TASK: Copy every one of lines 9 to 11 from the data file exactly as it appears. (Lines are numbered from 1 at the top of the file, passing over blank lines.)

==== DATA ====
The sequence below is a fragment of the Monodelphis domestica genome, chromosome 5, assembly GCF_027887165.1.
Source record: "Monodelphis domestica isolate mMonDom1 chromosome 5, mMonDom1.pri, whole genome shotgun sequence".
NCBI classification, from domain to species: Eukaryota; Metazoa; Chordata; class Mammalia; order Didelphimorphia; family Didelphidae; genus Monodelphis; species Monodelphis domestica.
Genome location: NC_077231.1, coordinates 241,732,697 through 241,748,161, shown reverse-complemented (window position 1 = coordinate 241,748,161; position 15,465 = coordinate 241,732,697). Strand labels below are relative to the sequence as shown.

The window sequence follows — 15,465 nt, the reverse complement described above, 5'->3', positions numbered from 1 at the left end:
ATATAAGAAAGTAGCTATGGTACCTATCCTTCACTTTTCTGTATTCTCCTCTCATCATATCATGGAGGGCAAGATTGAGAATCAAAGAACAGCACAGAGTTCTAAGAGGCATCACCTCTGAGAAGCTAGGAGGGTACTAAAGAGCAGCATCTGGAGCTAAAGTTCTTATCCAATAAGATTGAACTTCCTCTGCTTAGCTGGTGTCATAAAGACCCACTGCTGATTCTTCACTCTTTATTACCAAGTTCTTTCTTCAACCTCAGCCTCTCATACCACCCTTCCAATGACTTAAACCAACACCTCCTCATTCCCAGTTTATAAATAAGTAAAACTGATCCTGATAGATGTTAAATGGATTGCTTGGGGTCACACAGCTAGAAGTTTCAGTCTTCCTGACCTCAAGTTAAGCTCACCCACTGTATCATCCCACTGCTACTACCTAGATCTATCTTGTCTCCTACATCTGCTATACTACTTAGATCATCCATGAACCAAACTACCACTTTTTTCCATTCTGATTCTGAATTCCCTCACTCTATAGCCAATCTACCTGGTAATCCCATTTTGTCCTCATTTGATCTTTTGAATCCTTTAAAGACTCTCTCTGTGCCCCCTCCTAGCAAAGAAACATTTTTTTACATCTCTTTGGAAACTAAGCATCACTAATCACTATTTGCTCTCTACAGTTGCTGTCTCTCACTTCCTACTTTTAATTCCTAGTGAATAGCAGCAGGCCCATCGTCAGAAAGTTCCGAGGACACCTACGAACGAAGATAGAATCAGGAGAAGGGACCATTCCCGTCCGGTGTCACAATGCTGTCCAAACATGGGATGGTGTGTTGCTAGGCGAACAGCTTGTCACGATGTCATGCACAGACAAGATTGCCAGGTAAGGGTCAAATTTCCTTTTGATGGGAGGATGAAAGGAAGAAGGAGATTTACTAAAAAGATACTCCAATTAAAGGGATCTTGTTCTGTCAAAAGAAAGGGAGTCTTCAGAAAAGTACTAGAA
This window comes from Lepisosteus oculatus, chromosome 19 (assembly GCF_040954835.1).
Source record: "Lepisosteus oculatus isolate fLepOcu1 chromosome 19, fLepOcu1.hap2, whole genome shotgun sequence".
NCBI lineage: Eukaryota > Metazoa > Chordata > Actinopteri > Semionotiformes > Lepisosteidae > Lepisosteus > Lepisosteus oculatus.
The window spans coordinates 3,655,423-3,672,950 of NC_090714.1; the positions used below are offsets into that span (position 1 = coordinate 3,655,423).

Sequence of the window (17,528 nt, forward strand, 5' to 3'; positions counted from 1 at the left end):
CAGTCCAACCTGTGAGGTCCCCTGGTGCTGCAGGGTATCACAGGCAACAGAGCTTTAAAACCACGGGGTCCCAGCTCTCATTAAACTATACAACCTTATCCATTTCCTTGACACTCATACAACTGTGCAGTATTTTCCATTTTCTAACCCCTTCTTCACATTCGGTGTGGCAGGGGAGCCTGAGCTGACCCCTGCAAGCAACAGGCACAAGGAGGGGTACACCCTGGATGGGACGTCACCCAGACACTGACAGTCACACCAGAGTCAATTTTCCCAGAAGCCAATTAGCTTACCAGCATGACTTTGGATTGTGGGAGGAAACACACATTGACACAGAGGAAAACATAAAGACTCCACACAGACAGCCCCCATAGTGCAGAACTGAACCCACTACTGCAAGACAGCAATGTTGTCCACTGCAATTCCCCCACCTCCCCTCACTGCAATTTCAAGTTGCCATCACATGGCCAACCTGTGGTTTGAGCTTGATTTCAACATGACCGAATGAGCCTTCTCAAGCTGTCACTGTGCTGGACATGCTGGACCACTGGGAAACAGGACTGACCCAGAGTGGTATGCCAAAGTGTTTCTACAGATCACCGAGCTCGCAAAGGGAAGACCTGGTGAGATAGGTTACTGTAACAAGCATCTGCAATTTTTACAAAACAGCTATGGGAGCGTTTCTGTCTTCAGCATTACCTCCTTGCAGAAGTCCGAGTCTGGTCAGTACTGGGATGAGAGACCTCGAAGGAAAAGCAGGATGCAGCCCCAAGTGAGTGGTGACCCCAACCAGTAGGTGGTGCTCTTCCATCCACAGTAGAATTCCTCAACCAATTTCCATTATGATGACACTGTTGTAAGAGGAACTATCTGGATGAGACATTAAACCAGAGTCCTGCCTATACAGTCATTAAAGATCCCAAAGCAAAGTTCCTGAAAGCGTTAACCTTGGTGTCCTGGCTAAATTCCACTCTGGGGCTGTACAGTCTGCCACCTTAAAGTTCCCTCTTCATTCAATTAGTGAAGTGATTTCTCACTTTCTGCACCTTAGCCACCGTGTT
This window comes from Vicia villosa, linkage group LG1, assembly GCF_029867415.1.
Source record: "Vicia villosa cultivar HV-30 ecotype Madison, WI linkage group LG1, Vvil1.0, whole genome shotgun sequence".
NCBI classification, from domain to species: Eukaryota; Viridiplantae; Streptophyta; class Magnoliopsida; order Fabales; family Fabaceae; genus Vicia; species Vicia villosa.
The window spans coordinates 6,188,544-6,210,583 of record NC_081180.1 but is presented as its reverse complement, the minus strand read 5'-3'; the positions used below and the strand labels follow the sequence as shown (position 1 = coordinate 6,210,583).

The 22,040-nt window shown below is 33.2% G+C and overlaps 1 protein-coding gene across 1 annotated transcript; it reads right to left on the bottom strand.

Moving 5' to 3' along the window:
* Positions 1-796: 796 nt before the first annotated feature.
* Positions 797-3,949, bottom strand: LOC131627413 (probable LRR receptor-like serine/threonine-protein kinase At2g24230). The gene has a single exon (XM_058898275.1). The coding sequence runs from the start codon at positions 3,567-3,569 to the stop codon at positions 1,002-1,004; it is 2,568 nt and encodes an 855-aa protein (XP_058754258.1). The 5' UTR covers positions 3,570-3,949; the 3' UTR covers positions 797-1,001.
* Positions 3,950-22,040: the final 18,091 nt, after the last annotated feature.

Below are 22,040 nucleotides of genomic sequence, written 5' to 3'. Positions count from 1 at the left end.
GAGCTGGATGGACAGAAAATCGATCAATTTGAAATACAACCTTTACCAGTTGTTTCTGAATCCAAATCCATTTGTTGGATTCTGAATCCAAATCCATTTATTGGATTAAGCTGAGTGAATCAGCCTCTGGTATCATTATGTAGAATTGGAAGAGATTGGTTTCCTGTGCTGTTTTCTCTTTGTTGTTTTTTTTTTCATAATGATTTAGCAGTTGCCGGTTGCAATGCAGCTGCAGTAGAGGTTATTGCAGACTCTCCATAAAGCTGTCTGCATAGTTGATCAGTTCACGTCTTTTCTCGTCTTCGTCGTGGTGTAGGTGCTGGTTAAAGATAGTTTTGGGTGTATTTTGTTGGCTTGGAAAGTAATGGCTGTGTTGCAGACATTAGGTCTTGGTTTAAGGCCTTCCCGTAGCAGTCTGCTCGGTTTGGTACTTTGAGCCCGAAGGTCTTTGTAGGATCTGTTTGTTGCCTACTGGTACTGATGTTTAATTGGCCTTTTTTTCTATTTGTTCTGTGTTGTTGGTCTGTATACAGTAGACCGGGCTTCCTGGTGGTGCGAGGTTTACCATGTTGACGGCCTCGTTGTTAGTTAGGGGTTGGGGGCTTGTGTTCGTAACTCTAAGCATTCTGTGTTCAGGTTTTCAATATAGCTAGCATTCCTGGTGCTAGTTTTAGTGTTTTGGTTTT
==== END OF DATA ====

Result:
NCBI lineage: Eukaryota > Metazoa > Chordata > Actinopteri > Semionotiformes > Lepisosteidae > Lepisosteus > Lepisosteus oculatus.
The window spans coordinates 3,655,423-3,672,950 of NC_090714.1; the positions used below are offsets into that span (position 1 = coordinate 3,655,423).

Sequence of the window (17,528 nt, forward strand, 5' to 3'; positions counted from 1 at the left end):